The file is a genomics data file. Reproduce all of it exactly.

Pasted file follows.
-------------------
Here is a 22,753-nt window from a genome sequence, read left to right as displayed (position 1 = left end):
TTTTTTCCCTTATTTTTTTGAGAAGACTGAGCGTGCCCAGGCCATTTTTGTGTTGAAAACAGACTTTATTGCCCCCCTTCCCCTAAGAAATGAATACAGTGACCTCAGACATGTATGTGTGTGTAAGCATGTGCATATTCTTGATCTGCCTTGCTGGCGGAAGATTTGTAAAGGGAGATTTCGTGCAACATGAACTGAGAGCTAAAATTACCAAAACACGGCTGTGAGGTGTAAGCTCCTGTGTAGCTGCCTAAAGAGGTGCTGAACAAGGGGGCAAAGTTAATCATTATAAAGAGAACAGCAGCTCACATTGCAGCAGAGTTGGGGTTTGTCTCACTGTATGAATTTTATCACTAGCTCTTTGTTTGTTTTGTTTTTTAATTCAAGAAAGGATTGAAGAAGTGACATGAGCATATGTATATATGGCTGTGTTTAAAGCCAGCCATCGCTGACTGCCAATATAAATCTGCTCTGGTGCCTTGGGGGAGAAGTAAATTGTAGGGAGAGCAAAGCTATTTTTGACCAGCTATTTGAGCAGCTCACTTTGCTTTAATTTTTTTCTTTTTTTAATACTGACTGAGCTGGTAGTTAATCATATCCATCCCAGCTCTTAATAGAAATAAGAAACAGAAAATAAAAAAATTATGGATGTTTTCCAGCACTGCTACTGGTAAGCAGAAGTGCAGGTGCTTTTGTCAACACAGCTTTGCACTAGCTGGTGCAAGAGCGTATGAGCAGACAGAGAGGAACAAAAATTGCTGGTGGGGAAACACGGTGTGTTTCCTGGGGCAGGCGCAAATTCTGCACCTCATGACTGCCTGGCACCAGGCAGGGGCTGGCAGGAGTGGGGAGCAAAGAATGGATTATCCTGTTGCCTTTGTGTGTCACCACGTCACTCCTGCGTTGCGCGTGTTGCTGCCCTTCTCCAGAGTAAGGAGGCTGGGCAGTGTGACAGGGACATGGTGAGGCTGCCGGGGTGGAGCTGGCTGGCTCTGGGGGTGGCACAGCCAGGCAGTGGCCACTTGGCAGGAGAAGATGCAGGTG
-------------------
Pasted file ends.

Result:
Here is a 22,753-nt window from a genome sequence, read left to right as displayed (position 1 = left end):
TTTTTTCCCTTATTTTTTTGAGAAGACTGAGCGTGCCCAGGCCATTTTTGTGTTGAAAACAGACTTTATTGCCCCCCTTCCCCTAAGAAATGAATACAGTGACCTCAGACATGTATGTGTGTGTAAGCATGTGCATATTCTTGATCTGCCTTGCTGGCGGAAGATTTGTAAAGGGAGATTTCGTGCAACATGAACTGAGAGCTAAAATTACCAAAACACGGCTGTGAGGTGTAAGCTCCTGTGTAGCTGCCTAAAGAGGTGCTGAACAAGGGGGCAAAGTTAATCATTATAAAGAGAACAGCAGCTCACATTGCAGCAGAGTTGGGGTTTGTCTCACTGTATGAATTTTATCACTAGCTCTTTGTTTGTTTTGTTTTTTAATTCAAGAAAGGATTGAAGAAGTGACATGAGCATATGTATATATGGCTGTGTTTAAAGCCAGCCATCGCTGACTGCCAATATAAATCTGCTCTGGTGCCTTGGGGGAGAAGTAAATTGTAGGGAGAGCAAAGCTATTTTTGACCAGCTATTTGAGCAGCTCACTTTGCTTTAATTTTTTTCTTTTTTTAATACTGACTGAGCTGGTAGTTAATCATATCCATCCCAGCTCTTAATAGAAATAAGAAACAGAAAATAAAAAAATTATGGATGTTTTCCAGCACTGCTACTGGTAAGCAGAAGTGCAGGTGCTTTTGTCAACACAGCTTTGCACTAGCTGGTGCAAGAGCGTATGAGCAGACAGAGAGGAACAAAAATTGCTGGTGGGGAAACACGGTGTGTTTCCTGGGGCAGGCGCAAATTCTGCACCTCATGACTGCCTGGCACCAGGCAGGGGCTGGCAGGAGTGGGGAGCAAAGAATGGATTATCCTGTTGCCTTTGTGTGTCACCACGTCACTCCTGCGTTGCGCGTGTTGCTGCCCTTCTCCAGAGTAAGGAGGCTGGGCAGTGTGACAGGGACATGGTGAGGCTGCCGGGGTGGAGCTGGCTGGCTCTGGGGGTGGCACAGCCAGGCAGTGGCCACTTGGCAGGAGAAGATGCAGGTG